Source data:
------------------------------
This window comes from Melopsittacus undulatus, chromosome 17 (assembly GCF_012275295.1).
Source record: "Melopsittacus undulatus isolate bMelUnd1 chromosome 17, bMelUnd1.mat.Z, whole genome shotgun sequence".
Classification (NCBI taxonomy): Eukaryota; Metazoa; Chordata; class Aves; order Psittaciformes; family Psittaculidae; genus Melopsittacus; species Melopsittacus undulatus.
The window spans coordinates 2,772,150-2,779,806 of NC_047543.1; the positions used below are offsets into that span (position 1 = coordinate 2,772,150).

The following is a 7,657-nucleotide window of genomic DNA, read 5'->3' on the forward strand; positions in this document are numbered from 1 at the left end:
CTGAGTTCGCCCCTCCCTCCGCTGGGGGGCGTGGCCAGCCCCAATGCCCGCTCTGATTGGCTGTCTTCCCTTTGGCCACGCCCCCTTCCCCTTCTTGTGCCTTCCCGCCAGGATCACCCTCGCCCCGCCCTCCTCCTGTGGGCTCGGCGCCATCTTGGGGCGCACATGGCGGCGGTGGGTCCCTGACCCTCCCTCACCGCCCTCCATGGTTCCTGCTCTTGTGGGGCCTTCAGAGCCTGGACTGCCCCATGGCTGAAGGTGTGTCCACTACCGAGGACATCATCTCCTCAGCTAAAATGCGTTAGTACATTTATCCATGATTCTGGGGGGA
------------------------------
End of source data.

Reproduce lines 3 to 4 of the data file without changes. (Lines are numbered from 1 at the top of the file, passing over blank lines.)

Classification (NCBI taxonomy): Eukaryota; Metazoa; Chordata; class Aves; order Psittaciformes; family Psittaculidae; genus Melopsittacus; species Melopsittacus undulatus.
The window spans coordinates 2,772,150-2,779,806 of NC_047543.1; the positions used below are offsets into that span (position 1 = coordinate 2,772,150).